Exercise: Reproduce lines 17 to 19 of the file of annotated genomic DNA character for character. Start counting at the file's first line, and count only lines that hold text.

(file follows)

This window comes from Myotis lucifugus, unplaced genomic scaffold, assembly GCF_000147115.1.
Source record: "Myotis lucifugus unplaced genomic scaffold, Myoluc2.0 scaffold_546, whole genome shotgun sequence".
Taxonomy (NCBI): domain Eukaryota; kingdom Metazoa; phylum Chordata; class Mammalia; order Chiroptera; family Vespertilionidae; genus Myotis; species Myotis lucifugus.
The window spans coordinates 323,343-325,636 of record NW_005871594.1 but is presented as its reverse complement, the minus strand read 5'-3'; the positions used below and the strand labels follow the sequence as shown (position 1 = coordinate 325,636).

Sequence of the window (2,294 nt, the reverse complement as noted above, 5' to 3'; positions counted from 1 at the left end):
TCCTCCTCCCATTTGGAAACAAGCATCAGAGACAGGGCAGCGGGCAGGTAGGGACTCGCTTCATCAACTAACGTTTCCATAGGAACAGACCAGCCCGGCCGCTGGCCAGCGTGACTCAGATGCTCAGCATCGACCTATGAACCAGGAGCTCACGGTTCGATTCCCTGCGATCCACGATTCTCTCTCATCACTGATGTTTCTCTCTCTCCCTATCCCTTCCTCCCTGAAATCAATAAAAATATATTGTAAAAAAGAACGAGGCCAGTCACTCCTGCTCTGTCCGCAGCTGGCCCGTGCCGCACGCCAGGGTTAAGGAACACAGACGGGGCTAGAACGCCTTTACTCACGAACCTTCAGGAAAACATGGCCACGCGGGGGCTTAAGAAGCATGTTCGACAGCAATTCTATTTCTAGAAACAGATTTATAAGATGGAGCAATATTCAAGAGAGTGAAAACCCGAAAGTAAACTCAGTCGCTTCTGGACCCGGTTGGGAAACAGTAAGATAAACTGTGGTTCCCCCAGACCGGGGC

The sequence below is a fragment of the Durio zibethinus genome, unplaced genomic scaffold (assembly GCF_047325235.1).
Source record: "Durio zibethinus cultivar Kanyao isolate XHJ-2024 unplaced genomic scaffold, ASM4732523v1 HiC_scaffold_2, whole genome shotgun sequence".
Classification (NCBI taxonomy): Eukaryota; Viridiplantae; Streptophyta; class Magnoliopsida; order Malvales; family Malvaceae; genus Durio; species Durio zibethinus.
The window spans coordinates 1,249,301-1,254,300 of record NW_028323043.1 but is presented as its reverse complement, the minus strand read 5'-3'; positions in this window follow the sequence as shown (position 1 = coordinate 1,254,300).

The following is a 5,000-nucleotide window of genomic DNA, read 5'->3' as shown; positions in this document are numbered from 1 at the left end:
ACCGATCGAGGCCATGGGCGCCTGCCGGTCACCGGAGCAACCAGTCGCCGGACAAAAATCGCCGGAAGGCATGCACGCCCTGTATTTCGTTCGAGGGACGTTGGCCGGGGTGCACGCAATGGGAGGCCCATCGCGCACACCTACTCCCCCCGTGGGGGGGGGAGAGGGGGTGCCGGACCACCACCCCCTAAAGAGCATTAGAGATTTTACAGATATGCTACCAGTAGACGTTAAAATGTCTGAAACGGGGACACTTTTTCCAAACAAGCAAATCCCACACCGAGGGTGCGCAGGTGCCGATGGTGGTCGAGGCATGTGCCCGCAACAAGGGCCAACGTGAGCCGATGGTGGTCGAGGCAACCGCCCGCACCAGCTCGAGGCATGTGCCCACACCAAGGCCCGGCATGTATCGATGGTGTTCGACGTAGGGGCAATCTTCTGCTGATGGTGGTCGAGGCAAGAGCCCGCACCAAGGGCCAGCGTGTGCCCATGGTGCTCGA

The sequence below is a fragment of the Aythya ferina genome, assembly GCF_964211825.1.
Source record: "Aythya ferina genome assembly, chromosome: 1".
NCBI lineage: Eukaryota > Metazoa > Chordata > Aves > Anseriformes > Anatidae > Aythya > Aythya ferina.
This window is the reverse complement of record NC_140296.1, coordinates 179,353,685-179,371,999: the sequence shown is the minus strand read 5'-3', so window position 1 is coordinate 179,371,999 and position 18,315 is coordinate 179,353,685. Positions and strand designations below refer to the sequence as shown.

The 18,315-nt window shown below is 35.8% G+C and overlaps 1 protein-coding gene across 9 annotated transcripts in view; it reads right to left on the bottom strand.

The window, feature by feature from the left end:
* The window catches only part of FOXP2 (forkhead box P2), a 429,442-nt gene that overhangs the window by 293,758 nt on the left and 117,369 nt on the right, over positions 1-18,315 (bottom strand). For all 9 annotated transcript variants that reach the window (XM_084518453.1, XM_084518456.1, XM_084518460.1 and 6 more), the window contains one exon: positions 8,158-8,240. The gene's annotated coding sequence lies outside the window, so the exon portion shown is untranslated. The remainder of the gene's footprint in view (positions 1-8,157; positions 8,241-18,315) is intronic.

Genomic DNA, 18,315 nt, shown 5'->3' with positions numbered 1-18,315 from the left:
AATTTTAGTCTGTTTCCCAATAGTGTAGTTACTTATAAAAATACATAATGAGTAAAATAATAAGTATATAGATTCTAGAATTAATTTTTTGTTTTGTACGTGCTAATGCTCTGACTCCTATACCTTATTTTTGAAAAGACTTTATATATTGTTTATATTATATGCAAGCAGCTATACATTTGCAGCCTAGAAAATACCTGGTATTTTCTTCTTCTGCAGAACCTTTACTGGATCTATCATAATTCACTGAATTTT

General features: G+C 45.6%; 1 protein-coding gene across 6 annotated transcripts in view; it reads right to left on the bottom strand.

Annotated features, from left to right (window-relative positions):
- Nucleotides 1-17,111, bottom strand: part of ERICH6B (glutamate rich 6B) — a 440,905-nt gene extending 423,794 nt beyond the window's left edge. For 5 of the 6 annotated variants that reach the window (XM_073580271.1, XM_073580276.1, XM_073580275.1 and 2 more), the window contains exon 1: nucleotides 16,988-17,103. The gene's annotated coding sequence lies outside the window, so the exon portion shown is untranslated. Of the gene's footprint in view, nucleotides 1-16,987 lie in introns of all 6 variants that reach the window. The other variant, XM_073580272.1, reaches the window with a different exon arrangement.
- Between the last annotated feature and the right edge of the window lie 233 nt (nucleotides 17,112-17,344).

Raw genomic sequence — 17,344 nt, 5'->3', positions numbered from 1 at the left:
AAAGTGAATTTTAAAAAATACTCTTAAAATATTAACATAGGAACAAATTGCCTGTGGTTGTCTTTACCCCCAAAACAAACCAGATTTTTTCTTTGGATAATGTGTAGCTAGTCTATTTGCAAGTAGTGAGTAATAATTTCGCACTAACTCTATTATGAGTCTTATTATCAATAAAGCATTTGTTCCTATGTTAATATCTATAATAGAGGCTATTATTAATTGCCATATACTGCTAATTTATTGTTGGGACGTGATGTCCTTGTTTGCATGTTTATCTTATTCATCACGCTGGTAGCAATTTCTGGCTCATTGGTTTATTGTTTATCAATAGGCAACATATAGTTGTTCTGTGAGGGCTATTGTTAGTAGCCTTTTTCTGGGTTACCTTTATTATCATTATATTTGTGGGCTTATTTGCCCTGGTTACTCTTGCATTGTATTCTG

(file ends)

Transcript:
The 18,315-nt window shown below is 35.8% G+C and overlaps 1 protein-coding gene across 9 annotated transcripts in view; it reads right to left on the bottom strand.

The window, feature by feature from the left end:
* The window catches only part of FOXP2 (forkhead box P2), a 429,442-nt gene that overhangs the window by 293,758 nt on the left and 117,369 nt on the right, over positions 1-18,315 (bottom strand). For all 9 annotated transcript variants that reach the window (XM_084518453.1, XM_084518456.1, XM_084518460.1 and 6 more), the window contains one exon: positions 8,158-8,240. The gene's annotated coding sequence lies outside the window, so the exon portion shown is untranslated. The remainder of the gene's footprint in view (positions 1-8,157; positions 8,241-18,315) is intronic.